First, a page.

Latest Acura ILX review
– Detroit, Michigan
It’s always been tough to figure out what Acura wants from its ILX. Is the compact sedan, which is based on the last-gen Honda Civic, supposed to be sporty or plush? Is it an appetizer to the rest of Acura’s sedan range or a fully loaded Civic by another name? The answer is both; Acura wants shoppers who can finally afford a nicer car to try out the ILX and, hopefully, graduate to other models in the future. Yet there’s only so much you can do to make a Honda feel like an Acura, and I’ve never been able to fall in love with the ILX. The car was refreshed for the 2016 model year to hone in on its entry-luxury model, but it’s got even more to prove now that the new, tenth-generation Honda Civic is better than ever.
- There’s much to like about using the ILX as a daily driver. It’s quiet, it soaks up road impacts despite this tester’s 18-inch wheels, the 2.0-liter inline-four engine provides plenty of power, and the cabin is light and airy. The viceless driving dynamics make city driving effortless. The back seat and trunk are both plenty large for what compact sedan buyers need, too.
- The ride-and-handling balance is spot-on for an entry luxury car, neither harsh nor floaty. I have yet to find a road over which the Acura beats me up unnecessarily (unlike the Mercedes-Benz CLA), yet it’s still very Germanic in its tautness when darting around slow-moving hybrids on my commute. These competent dynamics are only let down by the car’s woolen steering, which saps any eagerness I have to pitch the Acura into bends.
- Acura’s unusual transmission design works extremely well. The ILX combines the virtues of a dual-clutch transmission with the smooth take-off of a torque-converter automatic. It sounds like a complicated arrangement, yet the trickery produces snappy, precise gear changes without any lurching or clunkiness at low speeds.
- The ILX lacks the flash of its German rivals. Whether or not you love the designs of the Audi A3 and Mercedes-Benz CLA, they’re both prettier than the ILX. Acura’s idea of bringing luxury to a compact sedan is bolting on big wheels and chrome trim; flat surfacing and bland fascias do little to excite me compared to the bold creases of the A3 or rippling sheet metal of the CLA. Their interiors also present with more flair and character than the inside of the ILX. Acura’s entry (which, it’s worth noting, is cheaper than both those cars) is conservatively styled, and that makes it harder for me to accept paying a premium for it.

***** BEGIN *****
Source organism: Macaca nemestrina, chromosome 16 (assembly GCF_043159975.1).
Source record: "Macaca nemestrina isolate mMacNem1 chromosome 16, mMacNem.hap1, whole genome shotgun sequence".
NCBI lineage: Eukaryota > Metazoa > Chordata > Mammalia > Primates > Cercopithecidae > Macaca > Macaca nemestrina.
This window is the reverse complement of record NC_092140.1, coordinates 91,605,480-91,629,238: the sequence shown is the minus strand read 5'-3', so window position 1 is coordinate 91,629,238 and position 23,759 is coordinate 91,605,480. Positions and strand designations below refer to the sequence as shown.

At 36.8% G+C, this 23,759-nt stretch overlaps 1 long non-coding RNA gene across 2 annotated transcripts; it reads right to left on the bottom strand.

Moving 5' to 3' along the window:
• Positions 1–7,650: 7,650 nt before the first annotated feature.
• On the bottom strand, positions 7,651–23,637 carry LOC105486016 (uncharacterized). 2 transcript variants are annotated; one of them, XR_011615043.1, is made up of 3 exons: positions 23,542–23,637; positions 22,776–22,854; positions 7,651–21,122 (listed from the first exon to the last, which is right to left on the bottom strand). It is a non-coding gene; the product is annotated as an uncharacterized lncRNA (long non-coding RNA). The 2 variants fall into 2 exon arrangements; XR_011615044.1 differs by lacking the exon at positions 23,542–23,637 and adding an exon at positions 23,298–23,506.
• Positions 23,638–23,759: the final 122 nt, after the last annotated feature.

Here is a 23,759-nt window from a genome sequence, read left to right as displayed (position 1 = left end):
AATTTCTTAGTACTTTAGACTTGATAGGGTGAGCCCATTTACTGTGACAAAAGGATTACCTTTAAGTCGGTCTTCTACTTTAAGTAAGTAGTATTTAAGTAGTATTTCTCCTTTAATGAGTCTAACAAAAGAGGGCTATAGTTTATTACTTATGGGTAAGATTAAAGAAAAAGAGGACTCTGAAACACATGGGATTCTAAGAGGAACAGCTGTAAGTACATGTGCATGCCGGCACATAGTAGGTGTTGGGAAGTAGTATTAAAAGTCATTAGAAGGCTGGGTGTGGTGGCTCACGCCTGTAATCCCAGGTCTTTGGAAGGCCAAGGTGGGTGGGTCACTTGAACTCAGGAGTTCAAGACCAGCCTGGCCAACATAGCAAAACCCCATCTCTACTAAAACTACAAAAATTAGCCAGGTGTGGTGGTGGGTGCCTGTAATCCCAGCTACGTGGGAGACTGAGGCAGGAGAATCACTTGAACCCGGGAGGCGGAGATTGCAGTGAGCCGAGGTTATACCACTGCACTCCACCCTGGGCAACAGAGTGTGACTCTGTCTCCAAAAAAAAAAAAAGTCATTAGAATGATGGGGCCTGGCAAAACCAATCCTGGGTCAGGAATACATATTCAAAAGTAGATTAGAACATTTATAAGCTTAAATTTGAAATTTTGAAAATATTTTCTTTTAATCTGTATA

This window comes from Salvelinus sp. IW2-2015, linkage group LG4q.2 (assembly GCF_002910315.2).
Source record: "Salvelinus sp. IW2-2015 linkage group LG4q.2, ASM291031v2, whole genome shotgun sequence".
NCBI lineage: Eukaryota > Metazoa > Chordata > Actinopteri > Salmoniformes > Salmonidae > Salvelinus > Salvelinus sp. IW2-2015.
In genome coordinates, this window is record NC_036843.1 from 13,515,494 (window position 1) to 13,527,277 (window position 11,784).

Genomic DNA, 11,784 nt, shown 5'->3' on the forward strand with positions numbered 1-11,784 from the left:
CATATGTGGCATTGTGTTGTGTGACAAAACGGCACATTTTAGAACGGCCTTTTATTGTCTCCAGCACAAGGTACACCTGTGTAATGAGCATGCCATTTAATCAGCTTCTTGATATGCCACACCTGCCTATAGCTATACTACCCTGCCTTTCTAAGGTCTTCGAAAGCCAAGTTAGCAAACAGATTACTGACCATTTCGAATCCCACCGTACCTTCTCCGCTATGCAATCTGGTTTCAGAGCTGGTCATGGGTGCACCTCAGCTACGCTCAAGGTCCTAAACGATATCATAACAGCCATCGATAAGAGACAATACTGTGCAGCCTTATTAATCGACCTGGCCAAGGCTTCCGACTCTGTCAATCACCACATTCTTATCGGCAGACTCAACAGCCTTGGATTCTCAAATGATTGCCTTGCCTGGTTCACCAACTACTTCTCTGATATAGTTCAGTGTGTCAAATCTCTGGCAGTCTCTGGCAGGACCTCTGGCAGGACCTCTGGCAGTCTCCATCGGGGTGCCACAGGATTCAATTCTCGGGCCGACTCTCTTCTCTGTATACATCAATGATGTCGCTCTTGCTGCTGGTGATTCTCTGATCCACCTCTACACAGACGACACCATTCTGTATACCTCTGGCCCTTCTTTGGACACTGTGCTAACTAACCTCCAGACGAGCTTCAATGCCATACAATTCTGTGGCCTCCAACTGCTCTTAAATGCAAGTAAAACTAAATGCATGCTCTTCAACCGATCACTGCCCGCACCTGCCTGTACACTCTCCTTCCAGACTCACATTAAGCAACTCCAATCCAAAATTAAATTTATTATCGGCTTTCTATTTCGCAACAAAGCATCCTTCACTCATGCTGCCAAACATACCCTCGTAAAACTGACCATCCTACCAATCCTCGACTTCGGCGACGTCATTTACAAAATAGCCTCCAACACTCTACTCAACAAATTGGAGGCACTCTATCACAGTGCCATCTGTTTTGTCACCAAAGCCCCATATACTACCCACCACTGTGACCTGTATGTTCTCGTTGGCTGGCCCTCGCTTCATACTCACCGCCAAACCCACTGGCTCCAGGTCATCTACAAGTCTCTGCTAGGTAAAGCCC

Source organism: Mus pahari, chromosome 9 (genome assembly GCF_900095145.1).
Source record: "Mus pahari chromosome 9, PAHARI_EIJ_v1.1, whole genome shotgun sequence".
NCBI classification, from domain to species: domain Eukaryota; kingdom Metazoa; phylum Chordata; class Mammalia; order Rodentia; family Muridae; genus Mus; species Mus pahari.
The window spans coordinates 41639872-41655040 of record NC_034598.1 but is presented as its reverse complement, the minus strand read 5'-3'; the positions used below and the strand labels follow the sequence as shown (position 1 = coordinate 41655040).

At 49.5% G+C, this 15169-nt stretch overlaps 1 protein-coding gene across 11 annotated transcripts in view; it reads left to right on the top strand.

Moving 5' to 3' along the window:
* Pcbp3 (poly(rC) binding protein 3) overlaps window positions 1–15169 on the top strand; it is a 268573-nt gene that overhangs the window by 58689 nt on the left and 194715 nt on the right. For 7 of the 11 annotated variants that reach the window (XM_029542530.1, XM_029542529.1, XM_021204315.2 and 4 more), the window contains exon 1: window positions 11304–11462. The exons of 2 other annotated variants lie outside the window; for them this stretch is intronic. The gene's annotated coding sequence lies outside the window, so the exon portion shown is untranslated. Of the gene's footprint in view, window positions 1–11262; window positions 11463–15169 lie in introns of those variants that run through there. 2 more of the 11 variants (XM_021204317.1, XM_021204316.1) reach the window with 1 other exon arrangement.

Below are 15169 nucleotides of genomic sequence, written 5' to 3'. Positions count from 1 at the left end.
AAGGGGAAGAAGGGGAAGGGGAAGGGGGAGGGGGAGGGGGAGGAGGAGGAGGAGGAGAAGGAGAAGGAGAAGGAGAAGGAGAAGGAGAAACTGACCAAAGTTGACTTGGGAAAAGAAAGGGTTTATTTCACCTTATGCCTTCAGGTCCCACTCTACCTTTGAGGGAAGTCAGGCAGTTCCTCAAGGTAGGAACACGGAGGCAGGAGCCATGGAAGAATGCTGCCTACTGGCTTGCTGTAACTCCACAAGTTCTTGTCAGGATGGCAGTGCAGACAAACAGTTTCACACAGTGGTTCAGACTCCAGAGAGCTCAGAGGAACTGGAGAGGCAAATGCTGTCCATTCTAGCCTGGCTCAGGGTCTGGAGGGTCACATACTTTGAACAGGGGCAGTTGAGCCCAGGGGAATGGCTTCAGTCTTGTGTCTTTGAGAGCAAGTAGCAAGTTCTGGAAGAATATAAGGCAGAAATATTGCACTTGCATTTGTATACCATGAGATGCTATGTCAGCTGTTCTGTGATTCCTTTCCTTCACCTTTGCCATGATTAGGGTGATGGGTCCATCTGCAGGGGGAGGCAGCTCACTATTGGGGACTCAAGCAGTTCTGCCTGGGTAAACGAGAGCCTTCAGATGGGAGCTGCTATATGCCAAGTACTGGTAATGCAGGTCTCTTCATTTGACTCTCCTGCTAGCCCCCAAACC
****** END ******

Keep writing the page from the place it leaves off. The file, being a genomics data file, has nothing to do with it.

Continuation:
- Acura’s dual-mode infotainment systems are dated and disappointing. From the lackluster graphics to the convoluted operating strategy, Acura’s displays are less appealing and harder to use while driving than alternatives from more affordable makes. Every step seems to require digging into multiple menu levels, and some functions are operated by the touchscreen while others by the physical controls. I’d rather use a Kia or Chevy infotainment system, for instance; their bright colors and clear, responsive buttons feel much more modern.
- The new Honda Civic is much better to live with than the ILX. This sounds like an unfair dig until you recall that the ILX is based on the bones of the ninth-gen Civic, whereas the Honda Civic itself is now in its tenth iteration. To me, the Honda has a more handsome interior, a more pleasant ride, and more satisfying steering. It benefits, quite simply, from being newer and having a few years’ more engineering under its hood. Incidentally, the Civic Touring has pretty much all the features you’ll find on the fully loaded ILX, and it also boasts a smooth and torquey turbocharged engine, all for less than you’d pay for this top-spec ILX.
Photos: Steven Ewing / Motor1.com